"We are working on regional cooperation based on a premise that if there is a regional action plan, then other countries will refer to it to make their own plans at the national level," Jose Tavares, Foreign Ministrys director general for ASEAN affairs, noted while delivering an opening speech at the "East Asia Summit Conference on Marine Plastic Debris" in Bali on Wednesday.
During the conference, the Indonesian delegation presented some measures taken to reduce plastic waste at sea based on Presidential Regulation No. 16 of 2017 on Indonesian Marine Policy.
The country has also formulated an action plan to reduce 70 percent of its marine plastic waste by 2025 and a plastic reduction campaign both for the industry and community.
The paid plastic policy that had earlier been applied in 2016 is currently stalled, pending further discussion and negotiations among stakeholders, including the plan to impose excise on plastic products before they enter the market.
A scientific report from the Georgia University estimates that 4.8-12.7 million metric tons of plastic contaminate the oceans. Some 80 percent of the marine plastic waste comes from the mainland due to less-effective waste management and the peoples habit of littering.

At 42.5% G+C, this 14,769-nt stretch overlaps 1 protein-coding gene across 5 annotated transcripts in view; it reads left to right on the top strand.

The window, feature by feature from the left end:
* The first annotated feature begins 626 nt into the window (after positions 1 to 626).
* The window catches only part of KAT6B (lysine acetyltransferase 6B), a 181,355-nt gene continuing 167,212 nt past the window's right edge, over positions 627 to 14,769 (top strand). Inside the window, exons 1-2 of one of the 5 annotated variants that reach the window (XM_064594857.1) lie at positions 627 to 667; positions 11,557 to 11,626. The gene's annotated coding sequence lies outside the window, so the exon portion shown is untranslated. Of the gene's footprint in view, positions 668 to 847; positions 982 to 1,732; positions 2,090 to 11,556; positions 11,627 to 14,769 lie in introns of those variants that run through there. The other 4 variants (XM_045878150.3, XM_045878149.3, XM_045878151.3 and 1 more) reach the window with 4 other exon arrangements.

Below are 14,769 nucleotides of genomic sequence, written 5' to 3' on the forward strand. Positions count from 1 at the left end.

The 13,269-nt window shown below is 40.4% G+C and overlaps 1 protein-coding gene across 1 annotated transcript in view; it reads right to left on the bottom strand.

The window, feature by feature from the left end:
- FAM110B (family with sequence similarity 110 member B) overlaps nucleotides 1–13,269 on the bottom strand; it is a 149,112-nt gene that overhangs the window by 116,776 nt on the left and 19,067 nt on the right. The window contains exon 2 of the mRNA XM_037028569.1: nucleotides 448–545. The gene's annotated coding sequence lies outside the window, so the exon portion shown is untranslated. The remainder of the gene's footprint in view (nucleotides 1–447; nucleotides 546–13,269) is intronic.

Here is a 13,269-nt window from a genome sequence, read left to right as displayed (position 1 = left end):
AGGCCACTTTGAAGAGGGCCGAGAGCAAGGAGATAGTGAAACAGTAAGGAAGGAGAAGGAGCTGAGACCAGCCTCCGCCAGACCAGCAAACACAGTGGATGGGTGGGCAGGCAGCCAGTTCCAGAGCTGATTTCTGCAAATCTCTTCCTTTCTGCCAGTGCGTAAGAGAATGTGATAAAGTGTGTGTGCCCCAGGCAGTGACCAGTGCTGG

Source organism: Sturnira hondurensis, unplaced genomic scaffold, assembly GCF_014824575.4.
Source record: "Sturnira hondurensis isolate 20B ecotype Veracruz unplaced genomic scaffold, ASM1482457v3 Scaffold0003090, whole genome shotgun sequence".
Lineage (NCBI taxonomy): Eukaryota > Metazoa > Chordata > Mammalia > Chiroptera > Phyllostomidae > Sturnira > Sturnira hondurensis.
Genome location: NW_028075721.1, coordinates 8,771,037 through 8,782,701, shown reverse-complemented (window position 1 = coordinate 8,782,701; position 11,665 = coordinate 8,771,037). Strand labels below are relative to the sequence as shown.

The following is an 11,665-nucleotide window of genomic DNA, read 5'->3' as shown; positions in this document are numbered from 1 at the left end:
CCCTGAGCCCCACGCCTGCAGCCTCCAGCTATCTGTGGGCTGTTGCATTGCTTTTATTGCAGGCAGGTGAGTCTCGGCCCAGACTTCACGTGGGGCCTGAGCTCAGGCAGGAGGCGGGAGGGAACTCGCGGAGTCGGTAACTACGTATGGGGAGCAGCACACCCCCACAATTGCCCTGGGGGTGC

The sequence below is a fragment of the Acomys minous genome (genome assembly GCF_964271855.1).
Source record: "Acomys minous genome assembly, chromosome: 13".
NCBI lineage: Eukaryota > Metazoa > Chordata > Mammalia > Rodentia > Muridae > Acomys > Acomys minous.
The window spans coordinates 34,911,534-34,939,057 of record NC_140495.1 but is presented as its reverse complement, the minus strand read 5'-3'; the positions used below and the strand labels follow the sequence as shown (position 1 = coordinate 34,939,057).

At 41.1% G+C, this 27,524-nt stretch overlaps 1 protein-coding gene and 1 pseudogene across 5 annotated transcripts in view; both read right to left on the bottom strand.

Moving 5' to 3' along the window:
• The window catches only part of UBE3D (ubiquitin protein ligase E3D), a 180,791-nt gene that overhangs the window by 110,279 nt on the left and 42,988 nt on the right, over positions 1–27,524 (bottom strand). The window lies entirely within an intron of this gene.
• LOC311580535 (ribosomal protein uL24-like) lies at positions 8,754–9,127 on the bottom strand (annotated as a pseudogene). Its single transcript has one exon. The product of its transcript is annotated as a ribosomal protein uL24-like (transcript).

For a maritime country, such as Indonesia, the condition can have a major impact on tourism and economic activities, as it has the potential to reduce state revenues.
"Hence, we do hope this conference would bring out shared views on how we can better cooperate to overcome the problem of marine plastic waste that disrupts health, ecosystem, and tourism," Tavares noted.
The "East Asia Summit Conference on Marine Plastic Debris" is organized by Indonesias Foreign Ministry and the Coordinating Ministry of Maritime Affairs in collaboration with the Government of New Zealand.
New Zealands Ministry of Foreign Affairs and Trade Divisional Director of South and Southeast Asia Stephen Harris said his country is eager to tackle plastic pollution at sea that has become a global challenge in the 21st century.
"We are so happy to cooperate with Indonesia and other participating countries at this conference to together find a collective solution to the problem of plastic waste," he noted.
Attended by 85 delegations of government representatives, non-governmental organizations, and academics from 10 member countries of the Association of Southeast Asian Nations, Japan, South Korea, China, and the US, the two-day conference also highlights innovative solutions, local and national policies, as well as private and public partnerships to educate the people to reduce marine plastic waste.(*)